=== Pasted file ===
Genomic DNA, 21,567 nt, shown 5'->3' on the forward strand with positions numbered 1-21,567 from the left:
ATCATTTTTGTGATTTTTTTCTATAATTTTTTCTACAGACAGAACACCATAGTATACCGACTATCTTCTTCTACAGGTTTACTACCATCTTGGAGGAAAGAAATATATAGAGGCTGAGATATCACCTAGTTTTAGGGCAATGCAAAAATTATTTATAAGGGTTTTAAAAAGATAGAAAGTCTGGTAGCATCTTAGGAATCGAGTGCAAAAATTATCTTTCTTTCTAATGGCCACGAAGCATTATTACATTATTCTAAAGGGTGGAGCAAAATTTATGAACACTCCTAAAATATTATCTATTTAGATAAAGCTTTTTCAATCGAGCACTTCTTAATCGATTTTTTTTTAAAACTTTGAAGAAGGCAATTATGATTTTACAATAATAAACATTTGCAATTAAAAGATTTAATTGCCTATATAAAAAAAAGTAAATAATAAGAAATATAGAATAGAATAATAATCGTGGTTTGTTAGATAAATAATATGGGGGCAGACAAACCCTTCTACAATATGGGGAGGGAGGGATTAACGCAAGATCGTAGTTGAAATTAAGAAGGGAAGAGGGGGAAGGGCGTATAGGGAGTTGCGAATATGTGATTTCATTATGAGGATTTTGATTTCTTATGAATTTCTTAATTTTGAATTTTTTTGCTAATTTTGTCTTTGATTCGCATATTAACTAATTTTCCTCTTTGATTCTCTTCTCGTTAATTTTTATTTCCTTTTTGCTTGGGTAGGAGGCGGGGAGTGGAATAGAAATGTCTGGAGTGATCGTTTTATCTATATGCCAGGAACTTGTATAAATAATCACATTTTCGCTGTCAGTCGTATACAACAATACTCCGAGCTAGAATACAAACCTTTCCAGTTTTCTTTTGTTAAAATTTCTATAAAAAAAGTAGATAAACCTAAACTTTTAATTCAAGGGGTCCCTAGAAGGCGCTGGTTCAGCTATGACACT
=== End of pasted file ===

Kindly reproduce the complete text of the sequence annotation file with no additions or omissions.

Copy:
Genomic DNA, 21,567 nt, shown 5'->3' on the forward strand with positions numbered 1-21,567 from the left:
ATCATTTTTGTGATTTTTTTCTATAATTTTTTCTACAGACAGAACACCATAGTATACCGACTATCTTCTTCTACAGGTTTACTACCATCTTGGAGGAAAGAAATATATAGAGGCTGAGATATCACCTAGTTTTAGGGCAATGCAAAAATTATTTATAAGGGTTTTAAAAAGATAGAAAGTCTGGTAGCATCTTAGGAATCGAGTGCAAAAATTATCTTTCTTTCTAATGGCCACGAAGCATTATTACATTATTCTAAAGGGTGGAGCAAAATTTATGAACACTCCTAAAATATTATCTATTTAGATAAAGCTTTTTCAATCGAGCACTTCTTAATCGATTTTTTTTTAAAACTTTGAAGAAGGCAATTATGATTTTACAATAATAAACATTTGCAATTAAAAGATTTAATTGCCTATATAAAAAAAAGTAAATAATAAGAAATATAGAATAGAATAATAATCGTGGTTTGTTAGATAAATAATATGGGGGCAGACAAACCCTTCTACAATATGGGGAGGGAGGGATTAACGCAAGATCGTAGTTGAAATTAAGAAGGGAAGAGGGGGAAGGGCGTATAGGGAGTTGCGAATATGTGATTTCATTATGAGGATTTTGATTTCTTATGAATTTCTTAATTTTGAATTTTTTTGCTAATTTTGTCTTTGATTCGCATATTAACTAATTTTCCTCTTTGATTCTCTTCTCGTTAATTTTTATTTCCTTTTTGCTTGGGTAGGAGGCGGGGAGTGGAATAGAAATGTCTGGAGTGATCGTTTTATCTATATGCCAGGAACTTGTATAAATAATCACATTTTCGCTGTCAGTCGTATACAACAATACTCCGAGCTAGAATACAAACCTTTCCAGTTTTCTTTTGTTAAAATTTCTATAAAAAAAGTAGATAAACCTAAACTTTTAATTCAAGGGGTCCCTAGAAGGCGCTGGTTCAGCTATGACACT